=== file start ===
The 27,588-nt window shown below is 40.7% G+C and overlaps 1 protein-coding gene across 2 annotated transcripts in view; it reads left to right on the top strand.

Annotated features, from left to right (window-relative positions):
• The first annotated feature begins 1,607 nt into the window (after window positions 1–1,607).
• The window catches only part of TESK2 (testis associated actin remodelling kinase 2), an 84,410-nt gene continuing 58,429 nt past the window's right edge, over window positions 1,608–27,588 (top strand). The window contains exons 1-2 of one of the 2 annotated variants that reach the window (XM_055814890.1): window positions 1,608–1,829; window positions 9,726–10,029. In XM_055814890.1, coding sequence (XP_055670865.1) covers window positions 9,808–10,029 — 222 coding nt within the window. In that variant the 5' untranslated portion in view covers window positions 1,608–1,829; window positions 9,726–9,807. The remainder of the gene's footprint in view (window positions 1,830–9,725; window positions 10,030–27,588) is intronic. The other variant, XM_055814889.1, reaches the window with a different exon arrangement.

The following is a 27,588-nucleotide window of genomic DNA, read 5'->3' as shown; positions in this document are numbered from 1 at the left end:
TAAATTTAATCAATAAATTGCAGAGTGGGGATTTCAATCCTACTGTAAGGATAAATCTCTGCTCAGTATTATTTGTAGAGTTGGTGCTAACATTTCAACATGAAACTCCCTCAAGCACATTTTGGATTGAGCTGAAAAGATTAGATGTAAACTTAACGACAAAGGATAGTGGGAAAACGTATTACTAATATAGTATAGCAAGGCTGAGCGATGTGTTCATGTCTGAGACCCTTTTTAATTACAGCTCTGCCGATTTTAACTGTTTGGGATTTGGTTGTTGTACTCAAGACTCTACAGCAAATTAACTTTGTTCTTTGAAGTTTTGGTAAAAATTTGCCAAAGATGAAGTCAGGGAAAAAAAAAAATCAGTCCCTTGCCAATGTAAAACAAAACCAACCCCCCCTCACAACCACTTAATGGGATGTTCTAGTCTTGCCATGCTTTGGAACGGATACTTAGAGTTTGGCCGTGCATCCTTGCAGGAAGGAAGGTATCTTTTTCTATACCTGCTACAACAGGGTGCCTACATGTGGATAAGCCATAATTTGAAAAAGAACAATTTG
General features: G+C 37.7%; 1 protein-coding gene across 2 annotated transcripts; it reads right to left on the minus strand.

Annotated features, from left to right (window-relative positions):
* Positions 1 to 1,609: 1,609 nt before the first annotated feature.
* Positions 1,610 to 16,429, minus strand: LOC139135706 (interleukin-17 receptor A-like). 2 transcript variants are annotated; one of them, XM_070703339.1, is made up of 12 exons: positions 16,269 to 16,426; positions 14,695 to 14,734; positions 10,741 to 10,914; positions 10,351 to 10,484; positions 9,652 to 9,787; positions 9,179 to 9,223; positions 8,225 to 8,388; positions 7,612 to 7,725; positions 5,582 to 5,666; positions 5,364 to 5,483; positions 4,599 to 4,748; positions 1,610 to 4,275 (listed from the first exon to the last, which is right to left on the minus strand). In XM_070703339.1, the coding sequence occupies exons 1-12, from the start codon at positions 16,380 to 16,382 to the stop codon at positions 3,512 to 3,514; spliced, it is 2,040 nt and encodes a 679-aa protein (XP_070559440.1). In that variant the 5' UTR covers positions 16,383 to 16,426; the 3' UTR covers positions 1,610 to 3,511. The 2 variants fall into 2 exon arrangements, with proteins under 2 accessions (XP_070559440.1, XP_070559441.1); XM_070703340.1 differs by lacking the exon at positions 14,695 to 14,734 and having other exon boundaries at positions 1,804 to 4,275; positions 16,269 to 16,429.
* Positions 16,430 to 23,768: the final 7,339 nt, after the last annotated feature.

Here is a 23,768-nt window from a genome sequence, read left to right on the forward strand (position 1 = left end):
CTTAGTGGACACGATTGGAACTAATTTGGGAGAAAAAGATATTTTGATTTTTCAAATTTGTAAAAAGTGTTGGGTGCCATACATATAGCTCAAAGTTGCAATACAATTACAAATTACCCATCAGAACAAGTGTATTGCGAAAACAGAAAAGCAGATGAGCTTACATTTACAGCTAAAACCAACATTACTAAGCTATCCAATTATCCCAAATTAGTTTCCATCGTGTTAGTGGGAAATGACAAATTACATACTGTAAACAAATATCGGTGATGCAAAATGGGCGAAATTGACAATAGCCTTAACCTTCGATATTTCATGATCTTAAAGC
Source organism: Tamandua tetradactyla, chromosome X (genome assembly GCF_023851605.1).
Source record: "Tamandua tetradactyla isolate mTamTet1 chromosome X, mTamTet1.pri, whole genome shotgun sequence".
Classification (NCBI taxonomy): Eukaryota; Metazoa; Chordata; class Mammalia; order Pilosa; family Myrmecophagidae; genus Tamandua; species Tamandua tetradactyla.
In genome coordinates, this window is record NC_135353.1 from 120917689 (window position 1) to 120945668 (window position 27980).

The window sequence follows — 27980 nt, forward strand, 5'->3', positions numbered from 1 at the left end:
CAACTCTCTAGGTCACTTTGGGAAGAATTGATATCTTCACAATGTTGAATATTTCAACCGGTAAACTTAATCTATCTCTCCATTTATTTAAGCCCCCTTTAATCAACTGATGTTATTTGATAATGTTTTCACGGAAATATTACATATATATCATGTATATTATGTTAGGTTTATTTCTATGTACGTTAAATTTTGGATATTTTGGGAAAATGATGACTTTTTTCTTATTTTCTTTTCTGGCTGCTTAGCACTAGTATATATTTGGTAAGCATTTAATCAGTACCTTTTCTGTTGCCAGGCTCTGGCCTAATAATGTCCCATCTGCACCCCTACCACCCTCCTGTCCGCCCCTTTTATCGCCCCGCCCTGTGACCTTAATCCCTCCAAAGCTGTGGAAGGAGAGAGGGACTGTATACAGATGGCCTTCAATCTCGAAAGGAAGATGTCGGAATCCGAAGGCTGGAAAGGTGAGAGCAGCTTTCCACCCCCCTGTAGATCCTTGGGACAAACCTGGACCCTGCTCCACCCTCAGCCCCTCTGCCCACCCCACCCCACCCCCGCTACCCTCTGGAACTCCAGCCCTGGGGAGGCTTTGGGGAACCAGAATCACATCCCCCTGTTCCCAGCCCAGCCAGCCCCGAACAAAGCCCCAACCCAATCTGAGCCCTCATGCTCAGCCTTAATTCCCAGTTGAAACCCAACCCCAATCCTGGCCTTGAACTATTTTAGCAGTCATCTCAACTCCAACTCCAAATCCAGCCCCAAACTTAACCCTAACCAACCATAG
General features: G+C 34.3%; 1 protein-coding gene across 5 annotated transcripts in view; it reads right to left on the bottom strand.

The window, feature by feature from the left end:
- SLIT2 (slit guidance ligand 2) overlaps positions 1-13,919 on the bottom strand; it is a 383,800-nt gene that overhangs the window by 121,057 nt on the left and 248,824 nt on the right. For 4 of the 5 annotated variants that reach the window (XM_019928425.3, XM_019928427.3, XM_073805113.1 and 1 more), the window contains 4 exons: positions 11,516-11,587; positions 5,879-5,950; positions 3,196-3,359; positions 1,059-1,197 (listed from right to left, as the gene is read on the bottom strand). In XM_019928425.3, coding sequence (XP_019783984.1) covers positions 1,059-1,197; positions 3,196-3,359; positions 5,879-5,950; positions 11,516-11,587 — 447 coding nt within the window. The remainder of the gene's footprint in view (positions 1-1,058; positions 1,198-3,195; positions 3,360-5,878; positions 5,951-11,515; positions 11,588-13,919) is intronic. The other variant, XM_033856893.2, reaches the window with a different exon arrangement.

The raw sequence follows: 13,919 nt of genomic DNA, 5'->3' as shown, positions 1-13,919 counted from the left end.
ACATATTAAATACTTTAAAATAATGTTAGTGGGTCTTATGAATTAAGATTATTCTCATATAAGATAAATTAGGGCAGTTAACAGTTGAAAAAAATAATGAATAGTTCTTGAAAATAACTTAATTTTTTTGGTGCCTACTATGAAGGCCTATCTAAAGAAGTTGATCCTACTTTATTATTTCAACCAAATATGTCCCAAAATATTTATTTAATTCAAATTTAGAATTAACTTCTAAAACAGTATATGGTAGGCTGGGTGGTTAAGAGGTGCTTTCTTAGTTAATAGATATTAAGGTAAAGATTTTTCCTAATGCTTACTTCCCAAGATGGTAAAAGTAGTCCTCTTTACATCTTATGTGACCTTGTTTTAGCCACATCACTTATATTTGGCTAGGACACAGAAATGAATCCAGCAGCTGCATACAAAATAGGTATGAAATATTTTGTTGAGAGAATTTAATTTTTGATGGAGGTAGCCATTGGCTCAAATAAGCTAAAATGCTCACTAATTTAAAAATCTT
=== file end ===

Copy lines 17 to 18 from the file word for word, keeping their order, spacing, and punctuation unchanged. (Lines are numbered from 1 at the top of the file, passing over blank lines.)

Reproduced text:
In genome coordinates, this window is record NC_135353.1 from 120917689 (window position 1) to 120945668 (window position 27980).

The window sequence follows — 27980 nt, forward strand, 5'->3', positions numbered from 1 at the left end: